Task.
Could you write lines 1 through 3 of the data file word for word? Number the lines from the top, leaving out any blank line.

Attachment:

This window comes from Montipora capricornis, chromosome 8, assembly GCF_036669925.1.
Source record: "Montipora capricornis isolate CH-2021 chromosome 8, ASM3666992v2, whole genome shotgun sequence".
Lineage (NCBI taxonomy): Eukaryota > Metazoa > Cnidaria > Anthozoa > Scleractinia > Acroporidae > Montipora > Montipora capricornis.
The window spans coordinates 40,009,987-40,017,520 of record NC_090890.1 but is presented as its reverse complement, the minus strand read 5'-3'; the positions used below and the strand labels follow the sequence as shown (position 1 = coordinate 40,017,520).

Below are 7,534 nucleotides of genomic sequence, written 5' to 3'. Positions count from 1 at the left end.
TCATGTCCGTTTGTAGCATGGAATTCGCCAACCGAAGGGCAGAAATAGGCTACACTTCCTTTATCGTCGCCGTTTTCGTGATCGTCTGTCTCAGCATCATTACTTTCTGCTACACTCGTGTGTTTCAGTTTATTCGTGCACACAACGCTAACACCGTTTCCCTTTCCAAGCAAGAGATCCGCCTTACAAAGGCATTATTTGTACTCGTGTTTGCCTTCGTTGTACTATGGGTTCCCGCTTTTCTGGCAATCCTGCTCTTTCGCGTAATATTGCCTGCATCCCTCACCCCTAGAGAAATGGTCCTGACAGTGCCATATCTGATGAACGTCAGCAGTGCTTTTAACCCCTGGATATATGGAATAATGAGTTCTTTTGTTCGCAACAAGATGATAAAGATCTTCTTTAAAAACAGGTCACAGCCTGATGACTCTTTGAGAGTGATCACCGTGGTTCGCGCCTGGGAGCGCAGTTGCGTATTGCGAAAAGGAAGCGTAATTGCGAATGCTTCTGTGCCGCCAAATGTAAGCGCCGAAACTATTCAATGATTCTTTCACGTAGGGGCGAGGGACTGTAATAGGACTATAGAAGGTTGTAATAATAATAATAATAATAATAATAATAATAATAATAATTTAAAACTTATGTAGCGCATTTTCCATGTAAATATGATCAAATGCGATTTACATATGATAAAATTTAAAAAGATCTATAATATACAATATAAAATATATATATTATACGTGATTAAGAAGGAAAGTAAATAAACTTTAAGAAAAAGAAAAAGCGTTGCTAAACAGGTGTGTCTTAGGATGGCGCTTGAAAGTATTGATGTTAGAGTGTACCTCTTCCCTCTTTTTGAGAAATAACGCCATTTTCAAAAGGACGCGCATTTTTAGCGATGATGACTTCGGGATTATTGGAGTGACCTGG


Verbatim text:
This window comes from Montipora capricornis, chromosome 8, assembly GCF_036669925.1.
Source record: "Montipora capricornis isolate CH-2021 chromosome 8, ASM3666992v2, whole genome shotgun sequence".
Lineage (NCBI taxonomy): Eukaryota > Metazoa > Cnidaria > Anthozoa > Scleractinia > Acroporidae > Montipora > Montipora capricornis.